Composer Premieres Concerto In Great Britain
Alice Hare Martin, an English woman met Dr Daniel Peter Hughes Taylor, a Sierra Leonean Creole. Although they were not married they had a child – Coleridge Taylor born in London in 1875. Coleridge-Taylor was brought up in Croydon by Martin and her father Benjamin Holmans. Martin’s brother was a professional musician who schooled the child and Taylor studied the violin at the Royal College of Music. He also taught and conducted the orchestra at the Croydon Conservatoire. About this time he affected the name Samuel Coleridge-Taylor, allegedly following a printer’s typographical error who confused his name with the famous poet Samuel Taylor Coleridge.
By 1896, Coleridge-Taylor had earned a reputation as a composer and some critics considered him a genius. He was often sought after for judging music festivals. After touring the US in 1904 he became interested in his African roots and began using African musical themes in his compositions.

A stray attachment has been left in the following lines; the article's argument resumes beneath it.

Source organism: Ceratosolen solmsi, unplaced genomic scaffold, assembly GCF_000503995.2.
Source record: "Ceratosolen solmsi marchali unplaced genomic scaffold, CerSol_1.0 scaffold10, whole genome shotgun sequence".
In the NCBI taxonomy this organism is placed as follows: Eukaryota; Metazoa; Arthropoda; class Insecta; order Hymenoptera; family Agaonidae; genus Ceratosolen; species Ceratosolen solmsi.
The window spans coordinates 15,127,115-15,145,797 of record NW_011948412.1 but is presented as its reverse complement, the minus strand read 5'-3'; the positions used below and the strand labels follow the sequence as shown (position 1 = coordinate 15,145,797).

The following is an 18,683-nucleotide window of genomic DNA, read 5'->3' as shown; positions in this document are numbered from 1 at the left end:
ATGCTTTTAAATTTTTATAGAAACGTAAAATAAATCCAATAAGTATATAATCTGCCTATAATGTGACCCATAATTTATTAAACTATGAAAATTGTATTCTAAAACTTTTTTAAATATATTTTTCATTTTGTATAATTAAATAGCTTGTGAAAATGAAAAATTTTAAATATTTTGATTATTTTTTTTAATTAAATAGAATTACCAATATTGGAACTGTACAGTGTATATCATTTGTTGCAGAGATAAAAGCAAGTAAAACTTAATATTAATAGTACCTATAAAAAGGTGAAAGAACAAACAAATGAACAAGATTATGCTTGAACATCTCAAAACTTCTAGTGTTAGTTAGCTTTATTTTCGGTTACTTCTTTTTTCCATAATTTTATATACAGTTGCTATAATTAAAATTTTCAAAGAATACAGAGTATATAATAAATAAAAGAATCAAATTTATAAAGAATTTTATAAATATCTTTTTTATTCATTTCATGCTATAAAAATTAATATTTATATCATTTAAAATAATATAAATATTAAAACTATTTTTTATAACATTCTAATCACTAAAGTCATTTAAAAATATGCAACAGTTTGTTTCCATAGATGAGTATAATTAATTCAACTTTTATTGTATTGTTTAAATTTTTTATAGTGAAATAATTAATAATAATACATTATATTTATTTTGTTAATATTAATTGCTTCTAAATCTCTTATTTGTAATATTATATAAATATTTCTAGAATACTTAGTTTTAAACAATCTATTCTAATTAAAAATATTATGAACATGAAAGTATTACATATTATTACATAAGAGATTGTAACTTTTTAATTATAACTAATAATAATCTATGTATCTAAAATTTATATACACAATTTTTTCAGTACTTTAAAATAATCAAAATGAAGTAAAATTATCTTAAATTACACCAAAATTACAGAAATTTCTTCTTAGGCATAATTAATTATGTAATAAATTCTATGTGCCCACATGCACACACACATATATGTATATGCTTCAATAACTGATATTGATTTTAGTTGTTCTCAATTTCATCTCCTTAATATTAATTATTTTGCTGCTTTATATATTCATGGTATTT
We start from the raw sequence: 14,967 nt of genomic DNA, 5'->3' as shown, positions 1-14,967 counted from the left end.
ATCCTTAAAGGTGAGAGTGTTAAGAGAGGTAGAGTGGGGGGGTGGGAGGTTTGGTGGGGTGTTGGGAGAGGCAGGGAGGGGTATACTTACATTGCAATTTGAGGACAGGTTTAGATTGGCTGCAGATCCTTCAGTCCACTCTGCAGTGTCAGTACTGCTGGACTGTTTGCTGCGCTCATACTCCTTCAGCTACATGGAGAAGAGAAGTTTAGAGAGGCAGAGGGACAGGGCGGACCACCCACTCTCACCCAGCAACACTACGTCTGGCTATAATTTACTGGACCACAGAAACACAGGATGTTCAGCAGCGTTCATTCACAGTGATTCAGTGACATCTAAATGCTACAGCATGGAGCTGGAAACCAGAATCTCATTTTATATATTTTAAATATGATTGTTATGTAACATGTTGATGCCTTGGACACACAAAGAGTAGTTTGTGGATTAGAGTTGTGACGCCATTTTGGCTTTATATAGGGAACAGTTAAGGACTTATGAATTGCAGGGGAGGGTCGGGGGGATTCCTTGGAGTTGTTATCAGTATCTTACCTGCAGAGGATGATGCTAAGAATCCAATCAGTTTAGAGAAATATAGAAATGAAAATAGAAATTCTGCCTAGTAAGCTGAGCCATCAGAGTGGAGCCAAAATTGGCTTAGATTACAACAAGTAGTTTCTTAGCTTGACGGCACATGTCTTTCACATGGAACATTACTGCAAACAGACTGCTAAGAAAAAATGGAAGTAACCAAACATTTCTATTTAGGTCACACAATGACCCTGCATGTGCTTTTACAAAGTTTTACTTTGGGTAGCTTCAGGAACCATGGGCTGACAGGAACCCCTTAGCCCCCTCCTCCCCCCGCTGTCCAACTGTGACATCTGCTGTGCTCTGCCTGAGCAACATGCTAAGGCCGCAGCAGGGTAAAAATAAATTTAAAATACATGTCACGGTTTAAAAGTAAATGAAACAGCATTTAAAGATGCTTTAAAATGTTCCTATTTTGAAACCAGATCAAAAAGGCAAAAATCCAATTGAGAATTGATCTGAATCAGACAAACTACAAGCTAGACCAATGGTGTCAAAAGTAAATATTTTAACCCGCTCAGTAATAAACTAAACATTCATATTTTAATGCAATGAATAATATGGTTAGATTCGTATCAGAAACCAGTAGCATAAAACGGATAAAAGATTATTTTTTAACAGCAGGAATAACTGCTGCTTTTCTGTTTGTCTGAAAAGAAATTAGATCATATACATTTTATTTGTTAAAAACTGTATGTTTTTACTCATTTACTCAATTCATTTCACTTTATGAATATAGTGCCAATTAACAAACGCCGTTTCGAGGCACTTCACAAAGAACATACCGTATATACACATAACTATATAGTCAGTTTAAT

On June 4, 1912 American violinist Maud Powell played the premiere of Samuel Coleridge-Taylor’s Violin Concerto in G Major at a music festival in Norfolk, Great Britain. At the concert, Powell also premiered a short Coleridge-Taylor work for violin and orchestra based on the African-American spiritual “Keep Me From Sinking Down”.